June 1, 2010 | Greek
Modern Greek: Underway!
I begin a new language, and I like it.
Day 1 of Greek began with my being awakened by the sounds of garbage trucks picking up Memorial Day weekend garbage. I didn’t mind as much as I might have on another day—I wanted to get going with the sixth language of this project!
As usual, I faced some initial administrative headaches. The Greek books I had ordered from Barnes & Noble had not yet arrived, and I couldn’t understand what they were trying to tell me on the order status page. Fortunately, the books showed up by late morning, rendering the reading comprehension problem moot.
Also, I had neglected to order VocabuLearn (these are the oral vocabulary lessons I like), so I had to go do that, too. I realized that there were actually two levels of VocabuLearn available for Greek, but that the second level was inexplicably selling for three-digit sums as high as $282.49.
Level 1 was priced normally, so I bought a used copy of it for around $12. I gave up on Level 2 for now, since Level 1 will keep me busy for a long time—but how can the second level cost so much? They are no longer making this VocabuLearn stuff, but can price seriously go up in proportion to the gradual disappearance of the CDs from the market? This is not a limited-edition print by a famous artist.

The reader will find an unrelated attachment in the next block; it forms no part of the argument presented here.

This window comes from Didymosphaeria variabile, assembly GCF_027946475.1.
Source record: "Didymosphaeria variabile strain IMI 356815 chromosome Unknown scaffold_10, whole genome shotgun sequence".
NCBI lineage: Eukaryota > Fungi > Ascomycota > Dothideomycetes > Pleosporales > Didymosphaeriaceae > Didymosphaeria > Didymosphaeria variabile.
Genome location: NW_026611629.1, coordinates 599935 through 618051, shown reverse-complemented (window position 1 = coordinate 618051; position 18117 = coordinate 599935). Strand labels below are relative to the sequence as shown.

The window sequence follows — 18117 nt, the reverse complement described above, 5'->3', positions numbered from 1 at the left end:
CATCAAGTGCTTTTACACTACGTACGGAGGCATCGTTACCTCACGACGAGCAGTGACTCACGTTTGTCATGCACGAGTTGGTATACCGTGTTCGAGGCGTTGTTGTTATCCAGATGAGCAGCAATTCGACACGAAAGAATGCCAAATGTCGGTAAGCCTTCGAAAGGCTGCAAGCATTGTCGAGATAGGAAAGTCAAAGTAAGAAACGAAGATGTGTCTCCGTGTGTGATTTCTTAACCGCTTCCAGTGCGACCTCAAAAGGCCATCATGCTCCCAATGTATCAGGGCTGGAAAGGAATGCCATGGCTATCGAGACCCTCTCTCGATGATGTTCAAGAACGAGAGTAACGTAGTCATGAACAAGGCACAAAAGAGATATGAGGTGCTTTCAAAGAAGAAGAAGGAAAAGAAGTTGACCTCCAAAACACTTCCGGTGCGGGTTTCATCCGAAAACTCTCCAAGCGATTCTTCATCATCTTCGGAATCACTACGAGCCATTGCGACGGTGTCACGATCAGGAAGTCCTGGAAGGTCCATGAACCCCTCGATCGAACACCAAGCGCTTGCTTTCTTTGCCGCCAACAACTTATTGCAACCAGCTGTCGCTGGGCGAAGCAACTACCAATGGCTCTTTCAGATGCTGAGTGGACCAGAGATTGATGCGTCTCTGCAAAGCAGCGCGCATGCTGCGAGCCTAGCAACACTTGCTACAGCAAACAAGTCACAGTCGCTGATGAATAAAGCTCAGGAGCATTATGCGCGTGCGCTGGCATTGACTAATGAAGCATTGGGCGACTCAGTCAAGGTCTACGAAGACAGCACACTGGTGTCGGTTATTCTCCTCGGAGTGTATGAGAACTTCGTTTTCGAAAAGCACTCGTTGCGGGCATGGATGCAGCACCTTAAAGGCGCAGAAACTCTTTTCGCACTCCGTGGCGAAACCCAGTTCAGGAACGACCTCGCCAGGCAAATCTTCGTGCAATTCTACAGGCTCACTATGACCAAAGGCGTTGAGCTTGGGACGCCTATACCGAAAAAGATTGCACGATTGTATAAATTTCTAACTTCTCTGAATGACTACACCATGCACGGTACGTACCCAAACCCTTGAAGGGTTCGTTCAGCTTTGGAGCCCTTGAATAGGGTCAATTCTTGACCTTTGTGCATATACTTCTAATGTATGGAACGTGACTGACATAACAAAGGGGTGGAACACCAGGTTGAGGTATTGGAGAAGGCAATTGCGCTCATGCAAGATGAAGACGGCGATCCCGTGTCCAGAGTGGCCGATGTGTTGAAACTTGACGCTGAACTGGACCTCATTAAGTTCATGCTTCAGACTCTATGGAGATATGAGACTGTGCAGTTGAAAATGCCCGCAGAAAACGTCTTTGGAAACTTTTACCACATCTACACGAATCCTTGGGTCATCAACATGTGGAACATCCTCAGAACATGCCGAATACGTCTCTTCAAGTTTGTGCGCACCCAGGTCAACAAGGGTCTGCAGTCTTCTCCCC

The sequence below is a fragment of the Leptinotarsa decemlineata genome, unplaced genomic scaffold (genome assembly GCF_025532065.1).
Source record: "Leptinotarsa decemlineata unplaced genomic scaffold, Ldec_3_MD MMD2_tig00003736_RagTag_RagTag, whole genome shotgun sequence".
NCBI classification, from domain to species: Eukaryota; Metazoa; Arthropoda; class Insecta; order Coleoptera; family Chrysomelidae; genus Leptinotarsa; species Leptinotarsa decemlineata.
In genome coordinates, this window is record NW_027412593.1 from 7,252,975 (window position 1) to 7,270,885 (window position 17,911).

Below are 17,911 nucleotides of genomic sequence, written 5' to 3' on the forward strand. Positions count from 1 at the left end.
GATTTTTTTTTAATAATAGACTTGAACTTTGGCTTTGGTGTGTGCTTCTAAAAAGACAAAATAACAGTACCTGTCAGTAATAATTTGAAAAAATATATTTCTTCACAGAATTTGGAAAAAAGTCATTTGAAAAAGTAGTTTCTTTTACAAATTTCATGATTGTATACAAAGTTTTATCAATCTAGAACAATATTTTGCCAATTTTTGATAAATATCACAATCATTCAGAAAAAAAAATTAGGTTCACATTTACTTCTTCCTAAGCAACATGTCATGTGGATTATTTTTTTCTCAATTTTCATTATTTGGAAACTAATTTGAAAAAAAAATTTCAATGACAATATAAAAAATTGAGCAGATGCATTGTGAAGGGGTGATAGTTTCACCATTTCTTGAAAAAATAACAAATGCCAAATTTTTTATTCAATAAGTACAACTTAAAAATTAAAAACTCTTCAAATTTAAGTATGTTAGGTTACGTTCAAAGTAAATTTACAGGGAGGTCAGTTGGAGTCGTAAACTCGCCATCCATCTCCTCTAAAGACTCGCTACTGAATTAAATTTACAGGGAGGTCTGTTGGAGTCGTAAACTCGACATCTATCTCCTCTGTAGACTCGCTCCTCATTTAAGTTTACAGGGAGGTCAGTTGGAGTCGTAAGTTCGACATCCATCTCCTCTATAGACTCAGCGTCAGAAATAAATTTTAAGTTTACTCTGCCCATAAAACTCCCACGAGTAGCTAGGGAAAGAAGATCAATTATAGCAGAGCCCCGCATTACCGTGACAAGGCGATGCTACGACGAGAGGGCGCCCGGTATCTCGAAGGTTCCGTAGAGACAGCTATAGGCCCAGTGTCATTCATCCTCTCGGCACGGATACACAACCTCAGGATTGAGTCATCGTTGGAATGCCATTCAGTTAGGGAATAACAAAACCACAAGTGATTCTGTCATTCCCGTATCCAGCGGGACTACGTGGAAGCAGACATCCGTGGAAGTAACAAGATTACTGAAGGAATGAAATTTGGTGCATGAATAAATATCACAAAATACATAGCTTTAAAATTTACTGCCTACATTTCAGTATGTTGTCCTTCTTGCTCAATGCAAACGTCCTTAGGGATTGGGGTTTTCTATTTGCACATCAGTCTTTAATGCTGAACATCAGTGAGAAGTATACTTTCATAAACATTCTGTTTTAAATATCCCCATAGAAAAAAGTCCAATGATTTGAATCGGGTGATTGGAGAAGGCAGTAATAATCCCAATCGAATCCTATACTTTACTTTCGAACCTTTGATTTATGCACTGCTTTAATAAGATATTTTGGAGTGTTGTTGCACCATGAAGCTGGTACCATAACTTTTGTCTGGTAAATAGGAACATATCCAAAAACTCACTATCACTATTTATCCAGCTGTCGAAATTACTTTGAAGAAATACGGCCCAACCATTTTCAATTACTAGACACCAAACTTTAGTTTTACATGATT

At 10:30 a.m. I interrupted my Greek administrative tasks to take a Spanish oral exam, administered via phone by ALTA Language Services, the same company that administered my Italian test last winter. There were 20-something questions, and it took about 25 minutes. The examiner was a pleasant and efficient guy. I learned that I am not well equipped to discuss U.S. health-care issues in Spanish.
After that I took ALTA’s written exam. Five questions to answer, thirty minutes, just as with the Italian. Brandt was once again my proctor. I set the microwave timer and finished with six seconds to spare.
With the Spanish exams behind me, I moved on to the actual studying of Greek. I did the first lesson of Pimsleur, to which I was very happy to be returning after weeks away from it. I instantly liked the sound of the language, which is quite unfamiliar to me. I have rarely heard it, or if I have heard it, I haven’t known what it was.
I also read a few pages in a newly arrived Greek grammar book, a very slim volume I’ll have to look at more closely tomorrow.
Mostly, though, I focused on Pimsleur. I did lessons 1 and 2 twice each, starting on a sofa at home, then taking them onto the subway for an errand to midtown, then ending up on the massage chair in our office, where I ultimately fell asleep.
Despite how it may seem, this habit I have of falling asleep during Pimsleur lessons is in fact a profound compliment to Pimsleur. I am not a very good sleeper, but their stuff makes me feel so happy and relaxed that I can overcome that.
In fact, maybe now that I have Pimsleur to work with again I will actually get more sleep and be better rested. That’s a plus for the larger language-learning goals.
I am excited about the prospect of more naps.